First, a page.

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Consider $f: \mathbb{R}^2 \rightarrow \mathbb{R}$. Unlike functions of one variable, the partial derivatives may exist at a point even though $f$ is not continuous there. I have seen examples where $f_x$ and $f_y$ exist in the neighbourhood of a point, but $f$ is not continuous at that point.

Can anyone provide an example of a function such that $f_x$ and $f_y$ exist everywhere but $f$ is nowhere continuous? It seems likely that such a function should exist, but I haven't been able to find any candidate.

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up vote 2 down vote accepted

There is no such function.

Every function that has partial derivatives is obviously continuous in $x$ for fixed $y$ and vice versa, so it must be of first Baire class, hence continuous almost everywhere in the category sense.

To prove this, we may "mollify" $f$ in $x$ for every fixed $y$ - consider, e.g., $f_\varepsilon := f \ast_x \varphi_\varepsilon$, where $\varphi_\varepsilon$ is a smooth compactly supported function of one variable, and $\ast_x$ is convolution with respect to $x$. Since $\varphi_\varepsilon$ is smooth, $f_\varepsilon(\cdot,y)$ are equicontinuous on compact sets; since they also inherit from $f$ its separate continuity, they become actually continuous in both variables. On the other hand, if $\varphi_\varepsilon$ approaches $\delta_0$, $f_\varepsilon$ converge to $f$ pointwise, so $f$ is indeed of first Baire class.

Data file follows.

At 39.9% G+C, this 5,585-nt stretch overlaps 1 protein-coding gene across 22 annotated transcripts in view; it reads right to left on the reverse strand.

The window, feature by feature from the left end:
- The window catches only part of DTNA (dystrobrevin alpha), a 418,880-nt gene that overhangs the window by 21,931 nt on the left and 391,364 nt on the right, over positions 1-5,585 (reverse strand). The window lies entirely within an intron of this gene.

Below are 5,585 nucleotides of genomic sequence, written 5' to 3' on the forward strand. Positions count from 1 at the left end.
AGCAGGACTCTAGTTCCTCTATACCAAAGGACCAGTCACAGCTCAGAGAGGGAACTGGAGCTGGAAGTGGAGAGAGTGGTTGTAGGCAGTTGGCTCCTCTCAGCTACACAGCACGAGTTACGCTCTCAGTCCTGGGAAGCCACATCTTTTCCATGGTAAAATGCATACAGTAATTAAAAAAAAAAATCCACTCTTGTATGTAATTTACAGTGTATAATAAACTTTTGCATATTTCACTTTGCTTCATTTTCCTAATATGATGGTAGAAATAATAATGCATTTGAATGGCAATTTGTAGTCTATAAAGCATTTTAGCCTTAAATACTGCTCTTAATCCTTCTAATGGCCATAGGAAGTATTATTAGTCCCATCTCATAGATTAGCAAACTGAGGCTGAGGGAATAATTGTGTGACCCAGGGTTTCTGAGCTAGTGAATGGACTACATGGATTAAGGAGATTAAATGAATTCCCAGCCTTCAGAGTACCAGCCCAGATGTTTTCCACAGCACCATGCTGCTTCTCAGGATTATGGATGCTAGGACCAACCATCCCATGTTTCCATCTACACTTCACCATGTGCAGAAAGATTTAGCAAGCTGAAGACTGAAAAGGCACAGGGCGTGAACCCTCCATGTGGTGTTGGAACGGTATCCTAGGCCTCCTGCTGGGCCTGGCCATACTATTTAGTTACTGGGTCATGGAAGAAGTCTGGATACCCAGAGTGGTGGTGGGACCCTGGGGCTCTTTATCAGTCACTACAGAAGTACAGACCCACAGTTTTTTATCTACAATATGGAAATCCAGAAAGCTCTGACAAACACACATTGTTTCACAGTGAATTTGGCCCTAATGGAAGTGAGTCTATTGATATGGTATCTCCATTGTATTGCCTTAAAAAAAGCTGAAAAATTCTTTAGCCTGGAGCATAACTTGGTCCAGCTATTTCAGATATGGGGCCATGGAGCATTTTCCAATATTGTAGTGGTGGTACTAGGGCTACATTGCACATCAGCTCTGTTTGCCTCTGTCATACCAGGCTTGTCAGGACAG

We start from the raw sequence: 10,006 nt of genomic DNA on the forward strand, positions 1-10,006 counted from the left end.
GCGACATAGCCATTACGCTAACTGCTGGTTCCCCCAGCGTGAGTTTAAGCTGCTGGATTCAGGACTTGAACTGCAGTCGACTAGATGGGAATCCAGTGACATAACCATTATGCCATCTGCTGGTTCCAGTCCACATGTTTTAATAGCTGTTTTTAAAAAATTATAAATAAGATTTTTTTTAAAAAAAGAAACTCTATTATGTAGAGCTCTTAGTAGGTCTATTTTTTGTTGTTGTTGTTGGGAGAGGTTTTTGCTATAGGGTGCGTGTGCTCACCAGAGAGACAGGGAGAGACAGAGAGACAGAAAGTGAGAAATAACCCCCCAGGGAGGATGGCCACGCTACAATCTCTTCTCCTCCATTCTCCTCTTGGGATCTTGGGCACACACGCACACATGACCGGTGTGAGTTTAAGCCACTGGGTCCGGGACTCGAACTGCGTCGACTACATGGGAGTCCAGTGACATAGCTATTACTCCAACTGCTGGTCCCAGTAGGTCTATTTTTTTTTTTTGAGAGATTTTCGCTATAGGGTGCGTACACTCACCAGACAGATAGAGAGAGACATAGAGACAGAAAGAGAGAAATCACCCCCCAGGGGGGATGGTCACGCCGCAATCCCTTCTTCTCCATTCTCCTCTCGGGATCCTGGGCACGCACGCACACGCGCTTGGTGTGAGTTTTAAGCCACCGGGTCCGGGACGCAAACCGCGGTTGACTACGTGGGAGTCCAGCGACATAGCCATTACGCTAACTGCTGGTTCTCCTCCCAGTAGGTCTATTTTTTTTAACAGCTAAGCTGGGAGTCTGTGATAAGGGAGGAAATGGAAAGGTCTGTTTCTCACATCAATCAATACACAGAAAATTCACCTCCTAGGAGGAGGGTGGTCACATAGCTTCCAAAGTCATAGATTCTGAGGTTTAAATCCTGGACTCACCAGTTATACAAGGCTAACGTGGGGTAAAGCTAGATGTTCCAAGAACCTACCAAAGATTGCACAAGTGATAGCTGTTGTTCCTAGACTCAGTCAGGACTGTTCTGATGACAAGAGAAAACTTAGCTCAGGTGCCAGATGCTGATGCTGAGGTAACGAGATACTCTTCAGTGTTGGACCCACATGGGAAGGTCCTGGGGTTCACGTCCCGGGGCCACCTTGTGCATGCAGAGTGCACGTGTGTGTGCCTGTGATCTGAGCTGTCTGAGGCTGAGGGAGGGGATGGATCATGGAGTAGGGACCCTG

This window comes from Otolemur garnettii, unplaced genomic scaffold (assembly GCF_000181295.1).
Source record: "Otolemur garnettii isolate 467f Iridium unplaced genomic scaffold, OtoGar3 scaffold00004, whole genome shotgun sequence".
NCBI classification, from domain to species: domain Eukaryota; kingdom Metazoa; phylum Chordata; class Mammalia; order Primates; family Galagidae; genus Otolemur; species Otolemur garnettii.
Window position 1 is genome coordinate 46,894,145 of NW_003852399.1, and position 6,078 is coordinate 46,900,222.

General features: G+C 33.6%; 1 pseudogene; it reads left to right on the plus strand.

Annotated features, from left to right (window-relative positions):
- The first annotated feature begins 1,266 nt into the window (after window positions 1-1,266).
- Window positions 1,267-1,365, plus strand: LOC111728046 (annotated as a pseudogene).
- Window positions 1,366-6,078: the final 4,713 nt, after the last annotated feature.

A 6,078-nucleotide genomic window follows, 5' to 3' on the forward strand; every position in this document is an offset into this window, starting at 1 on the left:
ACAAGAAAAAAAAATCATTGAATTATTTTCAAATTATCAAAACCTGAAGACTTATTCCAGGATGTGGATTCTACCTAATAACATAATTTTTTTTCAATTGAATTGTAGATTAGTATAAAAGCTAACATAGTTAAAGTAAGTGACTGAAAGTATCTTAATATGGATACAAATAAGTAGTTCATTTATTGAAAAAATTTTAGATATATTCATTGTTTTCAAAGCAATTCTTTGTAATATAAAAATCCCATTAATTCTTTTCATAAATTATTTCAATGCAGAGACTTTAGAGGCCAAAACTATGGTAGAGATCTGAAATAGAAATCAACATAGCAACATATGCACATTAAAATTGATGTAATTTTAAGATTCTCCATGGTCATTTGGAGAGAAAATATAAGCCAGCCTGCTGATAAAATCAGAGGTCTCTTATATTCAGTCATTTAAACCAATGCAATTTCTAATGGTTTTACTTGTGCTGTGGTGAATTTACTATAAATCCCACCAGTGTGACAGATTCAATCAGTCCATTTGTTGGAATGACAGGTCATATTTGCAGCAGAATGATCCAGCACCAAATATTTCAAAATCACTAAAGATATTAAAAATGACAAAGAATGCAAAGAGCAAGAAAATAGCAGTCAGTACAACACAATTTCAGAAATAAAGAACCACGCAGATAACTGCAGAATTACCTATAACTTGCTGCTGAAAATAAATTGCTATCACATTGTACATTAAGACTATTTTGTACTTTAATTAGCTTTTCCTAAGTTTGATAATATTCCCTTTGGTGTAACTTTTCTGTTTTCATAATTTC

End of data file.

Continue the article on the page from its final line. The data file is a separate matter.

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If a function has continuous partial derivatives everywhere then it is also continuous everywhere (because continuous partial derivatives at $a$ mean that the function is differentiable as $a$.

Thus we would need a function which has everywhere discontinuous partial derivatives. But if f' exists it is a limit of pointwise converging sequence of continuous functions, i.e. Baire class one. Every function of Baire class one has a point of continuity - actually I believe the set of continuity is dense (but I may be wrong there)

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